No New Year's Eve Date? Create a Gratitude Memory or Memoir

Instead of resolutions, create a memory or write a memoir.

Posted Dec 29, 2017

Copyright Rita Watson 2017
Source: Copyright Rita Watson 2017

As the New Year approaches, people often make resolutions or fret about not having a New Year’s Eve date. Forget the resolutions and forget kissing under the mistletoe or watching the fireworks with a special someone. Instead consider this time alone as a gift to yourself to rest, to dream, to forgive, to begin your 40 minute gratitude memoir.

The resolutions: New Year is a time to consider making changes such as giving up old habits, dieting or joining a gym.  We learned from Dai, Milkman, and Riis, the Wharton School, University of Pennsylvania, of “The Fresh Start Effect: Temporal Landmarks Motivate Aspirational Behavior.” People often feel the need to make resolutions, which oftentimes do not last. The authors of this 2014 study noted:

"We propose that these landmarks demarcate the passage of time, creating many new mental accounting periods each year, which relegate past imperfections to a previous period, induce people to take a big-picture view of their lives, and thus motivate aspirational behaviors."

What is important is the recognition that you can do better. Then by expressing gratitude you can reinforce your determination to find a path to change. 

No date for the midnight mistletoe moment? It really isn’t necessary.  Why have we bought into this?  Here are four alternative thoughts.

1. Consider the peacefulness of no date and read: 14 Tips to Overcome Those Alone on Saturday Night Blues.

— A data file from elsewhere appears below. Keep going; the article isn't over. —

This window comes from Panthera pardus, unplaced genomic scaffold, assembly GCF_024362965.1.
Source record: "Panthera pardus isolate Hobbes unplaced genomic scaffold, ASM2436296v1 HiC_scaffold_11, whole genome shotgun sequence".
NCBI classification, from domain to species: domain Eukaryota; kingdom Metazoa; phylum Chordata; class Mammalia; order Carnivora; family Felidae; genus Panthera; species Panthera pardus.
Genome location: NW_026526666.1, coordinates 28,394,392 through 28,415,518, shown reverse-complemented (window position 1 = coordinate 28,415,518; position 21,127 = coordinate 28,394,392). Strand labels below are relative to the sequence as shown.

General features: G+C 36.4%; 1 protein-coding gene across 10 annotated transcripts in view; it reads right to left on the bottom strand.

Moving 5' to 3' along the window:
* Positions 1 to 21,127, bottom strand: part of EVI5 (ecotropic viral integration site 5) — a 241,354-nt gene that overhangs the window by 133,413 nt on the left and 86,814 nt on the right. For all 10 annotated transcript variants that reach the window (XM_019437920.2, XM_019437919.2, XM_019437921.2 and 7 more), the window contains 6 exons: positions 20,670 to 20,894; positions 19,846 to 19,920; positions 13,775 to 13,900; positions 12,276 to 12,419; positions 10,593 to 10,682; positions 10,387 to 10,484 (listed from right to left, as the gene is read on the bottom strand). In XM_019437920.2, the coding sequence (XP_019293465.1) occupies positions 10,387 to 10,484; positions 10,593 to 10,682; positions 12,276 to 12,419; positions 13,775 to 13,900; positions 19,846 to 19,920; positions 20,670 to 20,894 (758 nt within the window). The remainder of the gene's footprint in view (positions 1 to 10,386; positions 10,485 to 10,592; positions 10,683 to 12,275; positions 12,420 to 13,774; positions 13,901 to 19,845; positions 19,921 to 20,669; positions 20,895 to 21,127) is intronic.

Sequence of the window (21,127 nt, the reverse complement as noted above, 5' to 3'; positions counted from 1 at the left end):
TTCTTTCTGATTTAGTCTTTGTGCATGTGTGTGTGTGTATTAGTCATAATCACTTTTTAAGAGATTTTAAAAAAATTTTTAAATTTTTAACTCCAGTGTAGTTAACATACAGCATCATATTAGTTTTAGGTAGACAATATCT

2. Choose to review the old year, express gratitude for the good and the sad, and then look forward to the New Year with joyful anticipation. What to Do When You Have Nothing to Do.

3. View the night alone as a gift to yourself -- a time to dream: Seven Days to Your Heart's Desire. 

4. Write a 40 minute New Year’s Eve memory as the start of your 2018 memoir.The Mini-Memoir.

Your New Year’s Eve Memoir

Ask yourself these questions and as you write out the answers, you will have the makings of a memoir.

  1. What was New Year’s Eve like for you as a child?
  2. Did you celebrate with your family or did you live in a home in which there was no celebration when the clock struck midnight?
  3. When did you first attend a New Year’s Eve party?  Was it thrilling or a let down?
  4. What was the best part of the New Year for you when growing up?
  5. Did your town have New Year’s Eve fireworks and, if so, did you get to stay up to watch them?
  6. Did you ever make a New Year’s resolution?  Did you keep it or break it right away?
  7. How had you wished to celebrate New Year's Eve 2017 and how are you finding an alternative?
  8. If you were to write a memoir, is there a family member or friend who might help you remember some of the happy or exciting moments?
  9. Which member of your family would be the most interesting to interview? Why? Because of their customs, their cooking, their jobs, their ability to make you feel loved?
  10. Who in your family or circle of friends can help you find a positive moment in a sad memory?

Not all memories are happy ones.  While memoir writing can be therapeutic, it can also be painful. Jungian analyst John A. Sanford, in his book Healing and Wholeness, wrote, "Our life must have a story in order for us to be whole.  And this means we must come up against something, otherwise a story cannot take place." If you did come up against a problem or illness, you can be grateful for your life today.

Power of forgiveness

If you are having difficulty with gratitude, simply start making a list of all that you have that brings you joy. Go from room to room in your home and express thanks.  Just one room? Look around and be grateful. Then look into your heart. Are there hurtful places or people?  Wish them well. Detach. Then watch the magic unfold. A memoir is simply one memory at a time.

Copyright 2017 Rita Watson